first_imgEven when empty, a stroll around the Waca is an evocative one. Though the seats are sun-bleached, the paint peels off in many places and the slightly ramshackle facilities are a throwback to the past, this outgoing Ashes venue still feels mighty special. Topics Ashes 2017-18 Remembering the Waca Ground: a Test track that was a highway to hell Ashes lessons so far: from Australia’s fab four to England’s failure to convert Share on Twitter Reuse this content Since you’re here… Australia sport England cricket team Read more Support The Guardian The Observer Swing bowlers such as Terry Alderman and Damien Fleming prospered, too, and while spinners have not always come to the fore – it was the one Australian ground upon which Shane Warne did not claim a five-for – batsmen have still been able to tuck in, with the Waca the scene of Matthew Hayden’s then world record 380 against Zimbabwe in 2003 and David Warner now heading to a ground where he averages 89, including three Test centuries.But this week the Waca plays host to its final Ashes Test. Sitting to the east, across the Swan River and visible from the Lillee-Marsh Stand, is the new Aus$1.5bn Optus Stadium. It is a hulking 60,000-capacity arena that will soon take over hosting the highest-profile cricket matches and, provided funds arrive, the Waca (23,000 at best) will be revamped, but downsized, to become a boutique venue for less marketable opposition.“It’s evolution,” John Inverarity, the former WA captain and Australian selector, whose name sits on that scoreboard, says. “There’s a new stadium and why wouldn’t you play big audience matches there? I feel less concerned than some. The Waca was my life for many years but I think the stadium will be right for the comfort of fans.”Thursday’s third Test will be an Ashes swansong that almost wasn’t, too. Had the snazzy new bowl in Burswood met its deadline, and not seen its curtain-raiser put back to January for the fifth one-day international of this tour, the Waca would have simply drifted out of Ashes cricket without a chance for one last visit from the Fremantle Doctor, the afternoon wind that provides respite for fielding sides or those frazzling in the old stands that offer little shade.Though England Lions will take on Perth Scorchers in two Twenty20 friendlies at the Optus this week, the senior team instead get one final Test at a venue that, with nine defeats and just one win from 13 visits, represents their least productive of those in double figures.Sitting 2-0 down with three to play, it has been already heavily noted that history is not on the side of Joe Root’s tourists. But whatever the result, they can say they were part of it this week as Ashes cricket says farewell to the Waca. Read more Before arriving, the first thing you spot while walking down Hay Street or Adelaide Terrace, perhaps with a detour through the pretty Queens Gardens, are the six imposing floodlights. Each one becomes more and more like a giant Iron Man (Ted Hughes, not Marvel) staring down on the crisp, green outfield as you pitch up and enter through the gates.Up on the rickety old scoreboard, on non-match days, sit the names of Western Australia’s team of the 20th century (plus a 12th man) from down the years: G Marsh, Wood, Langer, Inverarity, K Hughes, Shepherd, Moody, Yardley, McKenzie, Lillee, R Marsh (wk) and Alderman – these are the giants upon whose shoulders modern local players stand.Park up on one of the exposed grassed banks that have roasted many a supporter over the years and past deeds of derring-do come to mind. It is a stage of many highlights, from Adam Gilchrist’s 57-ball hundred to Curtly Ambrose’s spell of seven for one, Doug Walters hooking the final ball from Bob Willis for six to complete a century in a session, Dennis Lillee’s many bravura bowling performances (or his aluminium bat) through to Ryan Harris trimming Alastair Cook’s off bail with a pearler four years ago.Cricket has been played on this reclaimed swamp land since 1890 but Western Australia needed first rail and then air links to truly enter the fold. And thus Perth is in fact relatively young when it comes to hosting men’s Test matches, with its first in 1970 (although the women, as ever, were slightly ahead with Australia and England meeting here in 1958).From there it gained a reputation as the fastest pitch in the world, with the button-down shirt machismo of Lillee and Jeff Thomson terrorising touring batsman – just ask David Lloyd, he of the split box in 1974-75 – and the lineage of Australian quicks to enjoy it continued through to Merv Hughes, Glenn McGrath, Brett Lee and Mitchell Johnson to name but a few.A relaid square in the late 1980s may have seen some of the pace lost but try telling that to batsmen since, with Justin Langer – one of the Waca greats – recalling the experience of facing Pakistan’s Shoaib Akhtar on a flyer in 2004. “Ricky Ponting and I were just laughing our heads off, because we could have got a single every ball given how far Moin Khan, the wicketkeeper, was standing back. I was very happy letting the captain take the strike. When you’re batting at the end with the sea breeze behind the bowler, you feel alive.” Australia cricket team features Cricket … we have a small favour to ask. More people, like you, are reading and supporting the Guardian’s independent, investigative journalism than ever before. And unlike many news organisations, we made the choice to keep our reporting open for all, regardless of where they live or what they can afford to pay.The Guardian will engage with the most critical issues of our time – from the escalating climate catastrophe to widespread inequality to the influence of big tech on our lives. At a time when factual information is a necessity, we believe that each of us, around the world, deserves access to accurate reporting with integrity at its heart.Our editorial independence means we set our own agenda and voice our own opinions. Guardian journalism is free from commercial and political bias and not influenced by billionaire owners or shareholders. This means we can give a voice to those less heard, explore where others turn away, and rigorously challenge those in power.We hope you will consider supporting us today. We need your support to keep delivering quality journalism that’s open and independent. Every reader contribution, however big or small, is so valuable. Support The Guardian from as little as $1 – and it only takes a minute. Thank you. Share on LinkedIn Share via Email Share on Facebook Share on Pinterest Share on WhatsApp Share on Messenger The Asheslast_img read more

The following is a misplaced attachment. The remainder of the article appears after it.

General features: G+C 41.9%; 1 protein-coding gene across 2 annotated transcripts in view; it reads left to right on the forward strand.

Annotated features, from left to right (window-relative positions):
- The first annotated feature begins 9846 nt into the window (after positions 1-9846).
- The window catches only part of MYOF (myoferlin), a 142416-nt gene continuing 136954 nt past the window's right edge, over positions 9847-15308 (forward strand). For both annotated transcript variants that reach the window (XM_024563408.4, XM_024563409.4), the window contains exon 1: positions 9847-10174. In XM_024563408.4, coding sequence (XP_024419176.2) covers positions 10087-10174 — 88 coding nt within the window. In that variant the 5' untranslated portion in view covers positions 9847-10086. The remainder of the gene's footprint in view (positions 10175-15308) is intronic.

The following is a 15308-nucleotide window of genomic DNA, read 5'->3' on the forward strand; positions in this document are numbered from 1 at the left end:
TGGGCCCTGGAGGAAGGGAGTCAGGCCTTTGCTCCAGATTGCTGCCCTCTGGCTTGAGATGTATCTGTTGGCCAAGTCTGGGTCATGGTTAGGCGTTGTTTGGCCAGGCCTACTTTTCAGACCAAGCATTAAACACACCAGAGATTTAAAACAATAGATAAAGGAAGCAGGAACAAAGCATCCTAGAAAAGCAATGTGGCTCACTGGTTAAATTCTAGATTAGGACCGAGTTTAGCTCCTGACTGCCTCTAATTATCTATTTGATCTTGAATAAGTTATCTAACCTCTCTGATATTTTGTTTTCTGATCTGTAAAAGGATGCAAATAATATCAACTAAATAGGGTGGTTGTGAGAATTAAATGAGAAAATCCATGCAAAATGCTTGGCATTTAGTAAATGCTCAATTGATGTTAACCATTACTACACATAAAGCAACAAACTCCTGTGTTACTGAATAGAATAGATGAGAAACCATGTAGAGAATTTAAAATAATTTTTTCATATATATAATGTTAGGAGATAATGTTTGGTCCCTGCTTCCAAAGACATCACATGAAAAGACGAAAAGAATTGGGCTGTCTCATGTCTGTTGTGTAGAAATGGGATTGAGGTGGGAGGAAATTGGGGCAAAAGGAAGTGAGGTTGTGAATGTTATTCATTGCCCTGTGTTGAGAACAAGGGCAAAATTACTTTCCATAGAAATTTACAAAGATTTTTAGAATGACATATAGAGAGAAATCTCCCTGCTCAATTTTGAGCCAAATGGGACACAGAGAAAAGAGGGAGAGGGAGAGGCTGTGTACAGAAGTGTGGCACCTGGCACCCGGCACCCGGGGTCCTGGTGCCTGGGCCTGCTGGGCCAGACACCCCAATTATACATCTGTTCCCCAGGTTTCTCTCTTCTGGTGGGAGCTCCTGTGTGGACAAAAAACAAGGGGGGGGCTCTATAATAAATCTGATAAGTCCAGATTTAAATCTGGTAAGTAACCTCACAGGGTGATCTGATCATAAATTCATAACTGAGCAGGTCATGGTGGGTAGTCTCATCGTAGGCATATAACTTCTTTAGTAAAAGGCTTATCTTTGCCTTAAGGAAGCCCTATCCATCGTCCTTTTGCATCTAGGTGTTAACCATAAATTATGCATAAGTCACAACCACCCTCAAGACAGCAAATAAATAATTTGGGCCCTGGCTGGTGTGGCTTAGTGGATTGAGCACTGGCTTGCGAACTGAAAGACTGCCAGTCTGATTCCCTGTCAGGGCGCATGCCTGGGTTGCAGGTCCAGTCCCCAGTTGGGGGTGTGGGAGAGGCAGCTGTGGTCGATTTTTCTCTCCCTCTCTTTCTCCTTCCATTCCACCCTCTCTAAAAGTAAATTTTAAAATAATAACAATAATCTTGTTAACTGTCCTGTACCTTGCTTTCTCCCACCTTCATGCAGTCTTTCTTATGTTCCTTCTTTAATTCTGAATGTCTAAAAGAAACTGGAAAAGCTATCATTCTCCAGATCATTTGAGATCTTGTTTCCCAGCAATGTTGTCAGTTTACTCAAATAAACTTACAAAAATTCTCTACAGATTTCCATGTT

Trade Development Workshop Kicks Off Blue Mountain Coffee Festival